November 2, 2011
Arbitration is a non-judicial process for resolving disputes. Instead of litigating a contentious matter in state and federal court, litigants go to an arbitrator to resolve the matter. It is common to see mandatory arbitration clauses in employment and consumer cases. For example, a very recent United States Supreme Court Case dealt with the enforceability of an arbitration clause in a cellphone contract that disallowed class-action suits, AT&T Mobility v. Concepcion, 563 U.S. _____ (2011).
In regards to trusts, arbitration clauses have been included in these documents as well. A recent court decision touched upon the enforceability of arbitration clauses. In, Diaz v. Bukey (2011) 195 CA4th 315, two beneficiaries, Marie and Paulette, became entangled in a legal squabble over the handling of their late parents’ trust. Marie was the successor trustee as well as a beneficiary and Paulette was the other beneficiary. In May 2009 Paulette requested that Marie provide her an accounting of the trust. When Marie provided an unsatisfactory accounting to Paulette, she filed a petition in November 2009 to have her removed as trustee for breach of fiduciary duty. Marie tried to have the case dismissed because the trust contained a mandatory arbitration clause. The trial court overruled the dismissal and Marie appealed this decision to the Court of Appeal. On appeal, the Court of Appeal held that the arbitration clause was unenforceable because Paulette was not a party to the arbitration agreement when her parents created the trust, which is generally required to enforce an arbitration clause.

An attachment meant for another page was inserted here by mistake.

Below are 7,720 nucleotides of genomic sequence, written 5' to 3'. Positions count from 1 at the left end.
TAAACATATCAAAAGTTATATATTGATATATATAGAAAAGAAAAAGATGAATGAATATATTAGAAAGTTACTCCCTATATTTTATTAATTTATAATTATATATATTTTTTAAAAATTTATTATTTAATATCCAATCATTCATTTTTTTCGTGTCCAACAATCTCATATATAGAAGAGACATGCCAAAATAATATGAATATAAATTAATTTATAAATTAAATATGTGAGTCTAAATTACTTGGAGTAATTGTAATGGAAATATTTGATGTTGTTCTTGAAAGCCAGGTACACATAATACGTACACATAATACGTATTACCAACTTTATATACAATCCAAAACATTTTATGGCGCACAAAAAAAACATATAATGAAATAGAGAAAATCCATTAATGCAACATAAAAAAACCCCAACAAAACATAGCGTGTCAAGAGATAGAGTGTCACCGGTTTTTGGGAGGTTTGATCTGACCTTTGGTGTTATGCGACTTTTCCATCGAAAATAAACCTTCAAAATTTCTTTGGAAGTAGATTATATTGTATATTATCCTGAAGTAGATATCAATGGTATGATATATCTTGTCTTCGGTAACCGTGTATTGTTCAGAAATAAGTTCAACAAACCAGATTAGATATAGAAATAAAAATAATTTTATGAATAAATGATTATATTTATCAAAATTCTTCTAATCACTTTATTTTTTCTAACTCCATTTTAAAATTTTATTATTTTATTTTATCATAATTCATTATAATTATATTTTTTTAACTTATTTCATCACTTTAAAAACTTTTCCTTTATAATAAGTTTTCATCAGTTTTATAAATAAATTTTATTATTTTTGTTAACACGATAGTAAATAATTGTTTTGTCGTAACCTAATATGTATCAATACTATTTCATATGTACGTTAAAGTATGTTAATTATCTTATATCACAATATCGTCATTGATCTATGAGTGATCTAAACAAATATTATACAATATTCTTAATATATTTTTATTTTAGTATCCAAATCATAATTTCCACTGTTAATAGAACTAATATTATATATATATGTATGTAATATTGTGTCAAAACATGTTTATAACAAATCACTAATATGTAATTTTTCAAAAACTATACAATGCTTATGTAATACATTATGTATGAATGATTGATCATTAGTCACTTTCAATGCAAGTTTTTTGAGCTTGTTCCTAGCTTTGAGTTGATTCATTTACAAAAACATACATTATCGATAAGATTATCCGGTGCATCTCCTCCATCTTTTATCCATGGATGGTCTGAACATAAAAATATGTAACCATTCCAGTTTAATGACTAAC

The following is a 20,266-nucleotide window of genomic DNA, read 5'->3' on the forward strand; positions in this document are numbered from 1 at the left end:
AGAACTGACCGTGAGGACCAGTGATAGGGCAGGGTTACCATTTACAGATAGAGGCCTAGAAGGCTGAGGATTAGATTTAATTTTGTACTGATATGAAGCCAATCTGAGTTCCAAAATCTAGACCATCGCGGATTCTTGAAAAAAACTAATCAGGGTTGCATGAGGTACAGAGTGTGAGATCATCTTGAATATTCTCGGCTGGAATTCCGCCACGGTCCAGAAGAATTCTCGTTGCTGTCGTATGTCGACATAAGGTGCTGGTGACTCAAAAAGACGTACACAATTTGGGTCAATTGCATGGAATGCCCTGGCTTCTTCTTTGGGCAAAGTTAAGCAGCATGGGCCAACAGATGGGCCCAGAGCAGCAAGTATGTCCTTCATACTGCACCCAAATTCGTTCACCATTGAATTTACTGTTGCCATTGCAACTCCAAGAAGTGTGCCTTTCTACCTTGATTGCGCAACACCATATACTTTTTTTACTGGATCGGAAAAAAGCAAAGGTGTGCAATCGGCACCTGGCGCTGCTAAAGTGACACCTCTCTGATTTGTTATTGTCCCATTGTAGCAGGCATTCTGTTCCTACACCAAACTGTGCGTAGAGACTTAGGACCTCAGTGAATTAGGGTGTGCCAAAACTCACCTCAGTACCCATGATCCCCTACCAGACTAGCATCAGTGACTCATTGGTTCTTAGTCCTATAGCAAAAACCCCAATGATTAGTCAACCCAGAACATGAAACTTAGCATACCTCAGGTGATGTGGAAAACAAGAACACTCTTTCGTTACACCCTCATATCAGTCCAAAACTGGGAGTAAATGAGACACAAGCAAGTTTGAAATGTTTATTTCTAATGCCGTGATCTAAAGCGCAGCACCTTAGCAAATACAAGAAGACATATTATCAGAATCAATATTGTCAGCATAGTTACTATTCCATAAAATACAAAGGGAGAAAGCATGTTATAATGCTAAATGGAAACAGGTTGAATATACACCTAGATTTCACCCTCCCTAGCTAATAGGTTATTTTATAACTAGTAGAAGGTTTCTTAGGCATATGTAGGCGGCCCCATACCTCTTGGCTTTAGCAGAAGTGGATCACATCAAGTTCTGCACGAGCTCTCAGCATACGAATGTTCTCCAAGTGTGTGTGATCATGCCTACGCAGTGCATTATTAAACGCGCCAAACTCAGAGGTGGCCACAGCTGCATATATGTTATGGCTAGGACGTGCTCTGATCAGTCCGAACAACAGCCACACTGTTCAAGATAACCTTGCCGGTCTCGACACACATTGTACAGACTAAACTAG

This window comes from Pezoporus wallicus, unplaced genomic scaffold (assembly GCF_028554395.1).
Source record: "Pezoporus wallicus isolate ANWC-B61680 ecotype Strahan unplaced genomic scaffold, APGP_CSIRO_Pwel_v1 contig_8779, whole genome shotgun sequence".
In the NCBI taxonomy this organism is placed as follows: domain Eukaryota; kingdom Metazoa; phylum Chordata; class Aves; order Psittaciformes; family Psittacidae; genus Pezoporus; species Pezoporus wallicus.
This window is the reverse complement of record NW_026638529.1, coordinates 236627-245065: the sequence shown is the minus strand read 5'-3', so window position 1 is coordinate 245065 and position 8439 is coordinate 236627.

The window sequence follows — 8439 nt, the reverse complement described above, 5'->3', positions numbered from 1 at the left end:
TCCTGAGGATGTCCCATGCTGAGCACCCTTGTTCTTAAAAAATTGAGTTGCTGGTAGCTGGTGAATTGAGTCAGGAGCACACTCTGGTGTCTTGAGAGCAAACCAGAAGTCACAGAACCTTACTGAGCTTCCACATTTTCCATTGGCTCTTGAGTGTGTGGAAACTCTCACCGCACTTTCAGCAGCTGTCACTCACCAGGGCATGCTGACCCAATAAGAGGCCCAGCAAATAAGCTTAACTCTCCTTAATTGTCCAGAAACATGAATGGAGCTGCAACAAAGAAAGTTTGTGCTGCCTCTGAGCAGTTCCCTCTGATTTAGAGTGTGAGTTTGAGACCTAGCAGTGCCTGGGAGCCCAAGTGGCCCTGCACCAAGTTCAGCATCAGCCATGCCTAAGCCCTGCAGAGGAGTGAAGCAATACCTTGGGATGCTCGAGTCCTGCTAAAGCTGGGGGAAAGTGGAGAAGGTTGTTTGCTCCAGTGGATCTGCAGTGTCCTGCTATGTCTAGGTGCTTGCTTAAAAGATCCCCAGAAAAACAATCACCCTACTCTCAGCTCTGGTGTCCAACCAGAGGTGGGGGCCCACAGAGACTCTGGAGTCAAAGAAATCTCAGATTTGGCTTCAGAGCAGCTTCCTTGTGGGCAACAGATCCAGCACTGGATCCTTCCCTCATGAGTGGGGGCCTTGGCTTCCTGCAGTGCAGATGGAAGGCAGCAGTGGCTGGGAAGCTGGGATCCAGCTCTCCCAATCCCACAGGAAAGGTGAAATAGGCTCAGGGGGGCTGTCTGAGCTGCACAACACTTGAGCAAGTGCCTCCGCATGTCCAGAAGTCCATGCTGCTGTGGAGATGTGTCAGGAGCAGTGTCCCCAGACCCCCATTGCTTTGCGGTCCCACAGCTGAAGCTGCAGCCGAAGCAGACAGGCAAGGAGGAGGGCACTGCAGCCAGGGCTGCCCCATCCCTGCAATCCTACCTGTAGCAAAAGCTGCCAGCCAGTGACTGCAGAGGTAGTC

However, Marie appealed this decision to the California Supreme Court and the Court agreed to review the appeal on August 10, 2011. Thus, the enforceability of an arbitration clause in a California trust hinges upon the decision of the California Supreme Court. So we shall see................